For Murayev, the biggest irritation was that he was named as someone who was “considered”, but not directly accused of anything. “How can I defend myself against the allegation when no one has provided evidence against me? I can’t even sue the British, because they worded it very carefully. They didn’t directly accuse me of being involved, just that some people may have thought of using me,” he said.
The crescendo of intelligence briefings declaring that a Russian invasion of Ukraine is imminent has emanated mainly from Washington in recent weeks, but Britain has emerged as the main voice of support, backing up US claims of the current danger.
The Foreign Office strongly backed US messages that the threat of a full-scale invasion is real and could come at any time, though other European capitals and the Ukrainian government remained more skeptical.
This has been combined with a number of high profile visits to Ukraine and Russia this month, starting with Boris Johnson’s visit to Kyiv to meet Ukrainian President Volodymyr Zelenskiy and followed last week by two ministerial visits to Moscow. The first of these – Foreign Secretary Liz Truss’ trip on Thursday – did not go well. A politically connected source in Kyiv compared the spectacle of Truss taking on the cunning and experienced Russian Foreign Minister Sergei Lavrov to “Champions League meets Sunday league”.
A moody meeting ended with an acrimonious press conference and the Russian side commented on a gaffe Truss made during the talks. Apparently, as Truss noted the worrying buildup of the Russian military near the Ukrainian border, Lavrov asked him if Britain recognized Moscow’s sovereignty over the Rostov and Voronezh regions, where much of the reinforcement.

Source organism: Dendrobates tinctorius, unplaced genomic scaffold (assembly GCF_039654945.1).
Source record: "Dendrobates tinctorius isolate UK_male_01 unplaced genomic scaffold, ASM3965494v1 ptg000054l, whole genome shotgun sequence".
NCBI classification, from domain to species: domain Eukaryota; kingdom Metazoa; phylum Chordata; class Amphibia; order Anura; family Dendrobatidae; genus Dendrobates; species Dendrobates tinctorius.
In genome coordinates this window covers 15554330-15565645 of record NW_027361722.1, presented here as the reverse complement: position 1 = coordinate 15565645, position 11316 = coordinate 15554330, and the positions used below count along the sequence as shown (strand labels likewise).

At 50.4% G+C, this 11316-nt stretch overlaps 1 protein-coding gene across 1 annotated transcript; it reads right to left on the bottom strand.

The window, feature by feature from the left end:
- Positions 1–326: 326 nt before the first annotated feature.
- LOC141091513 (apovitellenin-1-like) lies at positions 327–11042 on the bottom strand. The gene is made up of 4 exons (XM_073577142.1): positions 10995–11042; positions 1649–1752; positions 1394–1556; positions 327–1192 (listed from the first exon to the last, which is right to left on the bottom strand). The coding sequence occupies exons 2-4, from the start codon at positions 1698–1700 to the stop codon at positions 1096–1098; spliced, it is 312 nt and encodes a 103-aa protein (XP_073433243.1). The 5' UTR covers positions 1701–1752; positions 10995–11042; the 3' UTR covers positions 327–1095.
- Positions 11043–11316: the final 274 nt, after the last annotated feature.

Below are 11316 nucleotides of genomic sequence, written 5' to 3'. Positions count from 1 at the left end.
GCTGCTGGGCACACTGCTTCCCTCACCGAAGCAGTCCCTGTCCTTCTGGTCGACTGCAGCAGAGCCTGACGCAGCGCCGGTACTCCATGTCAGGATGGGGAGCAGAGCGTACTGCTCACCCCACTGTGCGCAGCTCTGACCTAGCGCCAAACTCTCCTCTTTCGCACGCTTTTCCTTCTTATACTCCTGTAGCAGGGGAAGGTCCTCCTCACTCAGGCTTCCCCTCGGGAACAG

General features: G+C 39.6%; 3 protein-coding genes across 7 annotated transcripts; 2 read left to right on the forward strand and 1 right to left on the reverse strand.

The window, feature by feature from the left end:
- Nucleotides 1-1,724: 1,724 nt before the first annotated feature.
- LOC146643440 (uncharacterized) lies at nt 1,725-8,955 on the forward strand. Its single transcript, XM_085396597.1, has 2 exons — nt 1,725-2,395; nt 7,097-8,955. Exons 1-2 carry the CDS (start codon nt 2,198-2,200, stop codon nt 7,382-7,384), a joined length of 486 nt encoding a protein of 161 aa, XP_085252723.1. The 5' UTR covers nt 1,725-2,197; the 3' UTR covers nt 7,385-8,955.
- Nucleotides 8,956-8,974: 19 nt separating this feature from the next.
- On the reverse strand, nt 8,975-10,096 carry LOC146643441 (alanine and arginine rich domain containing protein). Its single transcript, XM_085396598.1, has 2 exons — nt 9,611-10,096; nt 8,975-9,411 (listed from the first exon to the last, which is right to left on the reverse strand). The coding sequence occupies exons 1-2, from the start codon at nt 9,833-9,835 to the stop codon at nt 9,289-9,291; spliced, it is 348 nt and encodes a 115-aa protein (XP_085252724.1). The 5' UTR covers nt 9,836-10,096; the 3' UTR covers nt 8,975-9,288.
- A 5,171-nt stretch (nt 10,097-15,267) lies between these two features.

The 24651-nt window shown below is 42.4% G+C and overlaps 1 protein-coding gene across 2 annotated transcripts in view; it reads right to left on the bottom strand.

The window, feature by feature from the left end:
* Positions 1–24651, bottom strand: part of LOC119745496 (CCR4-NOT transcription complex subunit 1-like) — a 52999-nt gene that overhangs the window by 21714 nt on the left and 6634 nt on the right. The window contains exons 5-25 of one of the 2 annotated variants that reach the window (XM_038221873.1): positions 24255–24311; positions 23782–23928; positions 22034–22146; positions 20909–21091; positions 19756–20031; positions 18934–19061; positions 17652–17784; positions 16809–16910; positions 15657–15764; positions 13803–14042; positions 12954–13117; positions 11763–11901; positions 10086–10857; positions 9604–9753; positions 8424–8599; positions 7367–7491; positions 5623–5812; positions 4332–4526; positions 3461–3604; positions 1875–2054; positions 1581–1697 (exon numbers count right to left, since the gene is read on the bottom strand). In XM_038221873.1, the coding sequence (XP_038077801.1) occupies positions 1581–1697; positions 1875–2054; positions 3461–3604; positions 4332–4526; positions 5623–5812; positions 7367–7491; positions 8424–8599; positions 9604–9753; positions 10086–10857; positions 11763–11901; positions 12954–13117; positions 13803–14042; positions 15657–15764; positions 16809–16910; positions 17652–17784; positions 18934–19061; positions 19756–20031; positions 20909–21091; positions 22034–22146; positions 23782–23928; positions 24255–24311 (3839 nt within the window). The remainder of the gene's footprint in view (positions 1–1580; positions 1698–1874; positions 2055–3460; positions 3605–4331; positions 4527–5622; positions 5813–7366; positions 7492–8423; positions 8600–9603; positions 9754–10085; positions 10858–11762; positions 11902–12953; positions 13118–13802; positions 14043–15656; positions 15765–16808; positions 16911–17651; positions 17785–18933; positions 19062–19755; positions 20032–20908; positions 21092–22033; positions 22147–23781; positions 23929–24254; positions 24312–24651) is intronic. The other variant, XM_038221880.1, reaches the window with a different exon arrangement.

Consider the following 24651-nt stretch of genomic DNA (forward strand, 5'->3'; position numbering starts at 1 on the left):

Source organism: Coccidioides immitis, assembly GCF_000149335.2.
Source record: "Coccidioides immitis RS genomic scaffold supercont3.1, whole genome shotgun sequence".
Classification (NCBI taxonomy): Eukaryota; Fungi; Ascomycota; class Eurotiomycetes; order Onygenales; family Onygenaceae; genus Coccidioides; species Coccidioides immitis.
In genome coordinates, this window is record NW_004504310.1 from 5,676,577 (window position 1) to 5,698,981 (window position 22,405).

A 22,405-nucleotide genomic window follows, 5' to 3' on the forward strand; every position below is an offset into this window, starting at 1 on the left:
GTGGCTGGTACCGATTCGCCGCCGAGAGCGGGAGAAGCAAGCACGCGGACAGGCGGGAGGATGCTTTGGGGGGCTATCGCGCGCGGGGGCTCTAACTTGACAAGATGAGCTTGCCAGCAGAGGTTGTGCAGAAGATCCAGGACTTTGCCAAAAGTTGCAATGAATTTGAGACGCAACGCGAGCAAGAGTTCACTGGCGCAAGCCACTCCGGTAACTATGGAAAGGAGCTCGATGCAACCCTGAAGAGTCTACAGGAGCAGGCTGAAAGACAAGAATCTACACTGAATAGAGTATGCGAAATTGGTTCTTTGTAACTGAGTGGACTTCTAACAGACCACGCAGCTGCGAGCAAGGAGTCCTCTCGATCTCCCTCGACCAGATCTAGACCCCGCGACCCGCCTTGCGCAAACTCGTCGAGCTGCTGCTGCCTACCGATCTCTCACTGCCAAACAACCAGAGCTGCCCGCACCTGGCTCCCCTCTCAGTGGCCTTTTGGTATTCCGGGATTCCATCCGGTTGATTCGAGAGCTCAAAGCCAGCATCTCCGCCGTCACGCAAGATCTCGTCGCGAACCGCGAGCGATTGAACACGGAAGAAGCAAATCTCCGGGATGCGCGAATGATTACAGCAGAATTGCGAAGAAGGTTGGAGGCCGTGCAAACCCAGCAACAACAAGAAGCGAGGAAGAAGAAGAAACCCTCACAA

Truss reportedly told Lavrov that Britain would “never” do that, before the British ambassador stepped in to kindly mention to Truss that these regions were actually inside Russia. Shortly after, the news of the geographical slippage was cheerfully reported in Russian and international media. Truss appeared to confirm the reports when she said in an interview with a Russian newspaper that she thought Lavrov was talking about regions in Ukraine.
Truss returned to London with little sign that she had made any progress in either guessing Russia’s intentions or delivering a useful message to Moscow. “Honestly, I have no idea why she went to Russia other than for the photoshoot,” Galeotti said.
On Friday, Defense Secretary Ben Wallace met his Russian counterpart, Sergei Shoigu, a key member of Putin’s inner circle who rarely meets with Western ministers. Wallace described the talks as “frank and constructive”, and the visit lacked the adversarial Truss trip jockey.
In addition to visits to Kyiv and Moscow, Britain supplied the Ukrainian army with arms more outspoken than many European countries, and Kyiv was grateful for Britain’s forceful stance.
But the intelligence briefings were not so well received. “The majority of Ukrainians greeted the British statement with enormous skepticism,” said Kyiv-based political analyst Volodymyr Fesenko. He suggested that a popular theory was that the information could have been leaked to the British by personal enemies of Murayev. “I think the Brits may have been played,” Fesenko said.